Ho eyes four in a row
Three-time defending men's swimming champion Chad Ho faces a stiff challenge against fellow South African national colour bearers Troy Prinsloo, Myles Brown and Mark Randall in the Midmar Mile this weekend.
Prinsloo's former training partner at the University of Georgia and former European men's champion over 800m and 1500m, Sebastien Rouault, will also swim in this year's event.
Ho has always demonstrated supreme determination and focus in the Midmar Mile, and it is not expected to be any different this time around.
"I don't really worry about the other challengers," he said.
"I focus on myself and my own swim, what I have to do, and try to just get to the other side as fast as possible."
Before Ho became the first man to win the Midmar Mile three times in succession, some other fine swimmers narrowly failed to achieve the feat.
Wayne Riddin, the event organiser of the past 21 years, won two in a row in 1975 and 1976, but was then beaten by Paul Blackbeard.
Jacques Marais won in 1978 and 1979, but not in 1980.
Graham Hill, South Africa's head swimming coach at the 2012 London Olympic Games, tasted victory in 1985 and 1986, but Shaun Rivalland took the win the following year.
Paul Fryer's bid for three in a row was thwarted by Ryk Neethling in 1994.
Neethling, a future Olympic gold medallist, was a 1500m freestyle specialist at the time. He won again in 1995 and would have been a good bet to win in 1996, but instead chose to focus on the Olympic Games.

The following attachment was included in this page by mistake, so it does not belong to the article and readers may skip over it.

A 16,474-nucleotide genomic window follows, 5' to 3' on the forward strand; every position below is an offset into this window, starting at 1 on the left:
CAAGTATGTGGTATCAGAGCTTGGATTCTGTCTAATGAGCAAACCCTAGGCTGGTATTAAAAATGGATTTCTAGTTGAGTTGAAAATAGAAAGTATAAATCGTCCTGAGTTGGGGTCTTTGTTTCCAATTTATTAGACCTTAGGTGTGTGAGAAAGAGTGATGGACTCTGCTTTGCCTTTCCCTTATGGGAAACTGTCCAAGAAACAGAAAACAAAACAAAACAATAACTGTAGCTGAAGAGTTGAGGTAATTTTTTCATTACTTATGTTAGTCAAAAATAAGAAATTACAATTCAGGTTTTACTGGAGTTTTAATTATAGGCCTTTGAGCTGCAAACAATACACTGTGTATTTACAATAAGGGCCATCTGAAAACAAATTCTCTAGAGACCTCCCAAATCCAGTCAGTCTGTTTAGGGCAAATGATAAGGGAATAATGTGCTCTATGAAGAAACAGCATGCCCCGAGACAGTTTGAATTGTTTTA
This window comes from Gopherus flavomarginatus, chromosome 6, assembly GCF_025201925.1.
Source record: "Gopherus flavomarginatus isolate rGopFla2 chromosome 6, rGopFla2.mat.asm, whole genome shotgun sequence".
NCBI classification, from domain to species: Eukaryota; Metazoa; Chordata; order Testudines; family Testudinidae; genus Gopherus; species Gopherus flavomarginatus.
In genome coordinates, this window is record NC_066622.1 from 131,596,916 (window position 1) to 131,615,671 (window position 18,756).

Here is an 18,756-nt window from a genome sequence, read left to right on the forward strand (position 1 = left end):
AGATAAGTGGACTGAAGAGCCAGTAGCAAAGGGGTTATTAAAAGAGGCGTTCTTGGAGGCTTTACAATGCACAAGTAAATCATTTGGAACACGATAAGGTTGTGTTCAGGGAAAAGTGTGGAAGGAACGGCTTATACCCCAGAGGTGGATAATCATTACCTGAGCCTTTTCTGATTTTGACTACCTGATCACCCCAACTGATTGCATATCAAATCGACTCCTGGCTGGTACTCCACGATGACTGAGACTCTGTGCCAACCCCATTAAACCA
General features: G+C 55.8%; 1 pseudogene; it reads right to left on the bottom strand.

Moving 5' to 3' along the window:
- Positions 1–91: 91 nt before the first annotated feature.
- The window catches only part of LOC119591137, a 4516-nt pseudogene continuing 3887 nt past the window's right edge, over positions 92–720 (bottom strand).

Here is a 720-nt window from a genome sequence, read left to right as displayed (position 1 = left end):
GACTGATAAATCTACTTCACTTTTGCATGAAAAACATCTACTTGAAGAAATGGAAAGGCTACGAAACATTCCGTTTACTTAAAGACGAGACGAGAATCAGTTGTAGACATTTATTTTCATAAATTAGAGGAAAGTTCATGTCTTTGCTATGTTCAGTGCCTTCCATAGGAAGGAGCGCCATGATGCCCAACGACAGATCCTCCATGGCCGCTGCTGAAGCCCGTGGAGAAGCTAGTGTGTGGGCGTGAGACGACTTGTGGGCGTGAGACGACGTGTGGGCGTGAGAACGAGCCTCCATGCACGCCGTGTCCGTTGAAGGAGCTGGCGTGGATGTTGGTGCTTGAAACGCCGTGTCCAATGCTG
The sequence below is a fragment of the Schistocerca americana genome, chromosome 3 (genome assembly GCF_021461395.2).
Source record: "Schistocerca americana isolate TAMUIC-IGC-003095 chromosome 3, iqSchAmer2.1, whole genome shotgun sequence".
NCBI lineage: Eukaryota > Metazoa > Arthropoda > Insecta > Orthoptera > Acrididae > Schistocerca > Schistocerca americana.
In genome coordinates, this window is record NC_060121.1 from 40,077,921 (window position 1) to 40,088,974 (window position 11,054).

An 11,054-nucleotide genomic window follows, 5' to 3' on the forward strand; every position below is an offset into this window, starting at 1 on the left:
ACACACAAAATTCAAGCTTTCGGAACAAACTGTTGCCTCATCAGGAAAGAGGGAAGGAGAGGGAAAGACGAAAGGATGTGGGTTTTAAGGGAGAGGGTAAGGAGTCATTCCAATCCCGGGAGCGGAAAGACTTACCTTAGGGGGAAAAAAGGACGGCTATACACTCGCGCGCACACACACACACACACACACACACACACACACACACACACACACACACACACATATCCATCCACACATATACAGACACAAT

Troy Prinsloo captured his first title in 2005 and successfully defended it in 2006.
However, his hopes of win No 3 vanished in 2007 when dangerous conditions led to the cancellation of the men's race – the only time a race has been cancelled in the history of the event.
After finishing third in 2009, former under-14 champion Ho raced to his first Midmar Mile open victory in 2010 and followed it with victories in 2011 and 2012 – each more convincing than the last.
"It meant a huge deal being the first person to do it in the 40 years of the event," he said.
"Hopefully I can continue that tradition and go on to four, five or even six, but we'll take it one year at a time. I'm very grateful that I was the first one to get three in a row."
The Midmar Mile is a lot shorter than the typical distance Ho competes over.
He placed ninth in the 10km open water swim at the Beijing Olympics in 2008; he won the bronze medal in the 5km open water swim at the World Championships in Rome in 2009; and he won the Fina Marathon Swimming World Cup Series in 2010.
However, he has been dominant since then over the shorter, 1600m distance of the Midmar Mile, opening a gap early on and swimming away from his nearest challengers.
"I don't know why I have been so strong at Midmar in the past few years. I guess that is just the competitive side of me coming through. I definitely look forward to Midmar every year," he said.
Ho said of his approach to the race: "I play it by ear on the day. I have to reassess my line if there is a big wind or a big chop.
Usually, I have my set line and I stick to it, but we will see what happens on the day."
The Midmar Mile takes place on February 9 and 10 at the Midmar Dam, just outside Howick in the KwaZulu-Natal Midlands.